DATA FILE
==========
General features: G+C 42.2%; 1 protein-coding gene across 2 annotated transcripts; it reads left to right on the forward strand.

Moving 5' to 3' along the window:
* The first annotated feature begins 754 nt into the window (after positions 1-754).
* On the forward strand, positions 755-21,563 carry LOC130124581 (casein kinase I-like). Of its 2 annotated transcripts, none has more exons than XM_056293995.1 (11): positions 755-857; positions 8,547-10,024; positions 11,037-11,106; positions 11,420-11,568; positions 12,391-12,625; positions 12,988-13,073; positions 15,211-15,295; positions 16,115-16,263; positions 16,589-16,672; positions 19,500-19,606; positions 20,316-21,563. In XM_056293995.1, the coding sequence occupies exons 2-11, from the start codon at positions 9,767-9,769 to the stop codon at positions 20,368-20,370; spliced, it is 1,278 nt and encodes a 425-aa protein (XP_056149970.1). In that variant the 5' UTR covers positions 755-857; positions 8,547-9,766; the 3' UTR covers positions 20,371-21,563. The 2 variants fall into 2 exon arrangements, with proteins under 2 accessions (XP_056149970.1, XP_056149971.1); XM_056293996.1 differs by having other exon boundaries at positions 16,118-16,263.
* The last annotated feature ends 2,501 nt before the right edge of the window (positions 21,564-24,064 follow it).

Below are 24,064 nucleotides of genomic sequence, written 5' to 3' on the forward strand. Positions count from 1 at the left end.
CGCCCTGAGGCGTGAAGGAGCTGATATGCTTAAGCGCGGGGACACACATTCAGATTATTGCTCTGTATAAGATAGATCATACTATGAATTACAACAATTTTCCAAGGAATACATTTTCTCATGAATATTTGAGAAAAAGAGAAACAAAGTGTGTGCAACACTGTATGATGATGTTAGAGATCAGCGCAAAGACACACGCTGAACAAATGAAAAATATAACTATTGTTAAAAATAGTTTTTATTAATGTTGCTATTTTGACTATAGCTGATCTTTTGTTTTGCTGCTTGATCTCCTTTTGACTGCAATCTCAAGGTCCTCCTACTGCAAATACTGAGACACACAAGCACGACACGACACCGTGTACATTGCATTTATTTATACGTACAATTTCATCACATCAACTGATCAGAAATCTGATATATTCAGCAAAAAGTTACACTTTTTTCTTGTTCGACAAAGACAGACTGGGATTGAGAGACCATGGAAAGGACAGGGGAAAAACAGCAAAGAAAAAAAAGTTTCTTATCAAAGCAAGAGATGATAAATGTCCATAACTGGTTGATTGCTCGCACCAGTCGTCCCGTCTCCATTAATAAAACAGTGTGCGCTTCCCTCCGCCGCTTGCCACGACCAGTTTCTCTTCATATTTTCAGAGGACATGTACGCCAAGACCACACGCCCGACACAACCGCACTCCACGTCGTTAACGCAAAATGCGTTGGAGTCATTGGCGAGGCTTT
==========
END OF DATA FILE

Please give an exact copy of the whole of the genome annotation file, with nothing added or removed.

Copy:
General features: G+C 42.2%; 1 protein-coding gene across 2 annotated transcripts; it reads left to right on the forward strand.

Moving 5' to 3' along the window:
* The first annotated feature begins 754 nt into the window (after positions 1-754).
* On the forward strand, positions 755-21,563 carry LOC130124581 (casein kinase I-like). Of its 2 annotated transcripts, none has more exons than XM_056293995.1 (11): positions 755-857; positions 8,547-10,024; positions 11,037-11,106; positions 11,420-11,568; positions 12,391-12,625; positions 12,988-13,073; positions 15,211-15,295; positions 16,115-16,263; positions 16,589-16,672; positions 19,500-19,606; positions 20,316-21,563. In XM_056293995.1, the coding sequence occupies exons 2-11, from the start codon at positions 9,767-9,769 to the stop codon at positions 20,368-20,370; spliced, it is 1,278 nt and encodes a 425-aa protein (XP_056149970.1). In that variant the 5' UTR covers positions 755-857; positions 8,547-9,766; the 3' UTR covers positions 20,371-21,563. The 2 variants fall into 2 exon arrangements, with proteins under 2 accessions (XP_056149970.1, XP_056149971.1); XM_056293996.1 differs by having other exon boundaries at positions 16,118-16,263.
* The last annotated feature ends 2,501 nt before the right edge of the window (positions 21,564-24,064 follow it).

Below are 24,064 nucleotides of genomic sequence, written 5' to 3' on the forward strand. Positions count from 1 at the left end.
CGCCCTGAGGCGTGAAGGAGCTGATATGCTTAAGCGCGGGGACACACATTCAGATTATTGCTCTGTATAAGATAGATCATACTATGAATTACAACAATTTTCCAAGGAATACATTTTCTCATGAATATTTGAGAAAAAGAGAAACAAAGTGTGTGCAACACTGTATGATGATGTTAGAGATCAGCGCAAAGACACACGCTGAACAAATGAAAAATATAACTATTGTTAAAAATAGTTTTTATTAATGTTGCTATTTTGACTATAGCTGATCTTTTGTTTTGCTGCTTGATCTCCTTTTGACTGCAATCTCAAGGTCCTCCTACTGCAAATACTGAGACACACAAGCACGACACGACACCGTGTACATTGCATTTATTTATACGTACAATTTCATCACATCAACTGATCAGAAATCTGATATATTCAGCAAAAAGTTACACTTTTTTCTTGTTCGACAAAGACAGACTGGGATTGAGAGACCATGGAAAGGACAGGGGAAAAACAGCAAAGAAAAAAAAGTTTCTTATCAAAGCAAGAGATGATAAATGTCCATAACTGGTTGATTGCTCGCACCAGTCGTCCCGTCTCCATTAATAAAACAGTGTGCGCTTCCCTCCGCCGCTTGCCACGACCAGTTTCTCTTCATATTTTCAGAGGACATGTACGCCAAGACCACACGCCCGACACAACCGCACTCCACGTCGTTAACGCAAAATGCGTTGGAGTCATTGGCGAGGCTTT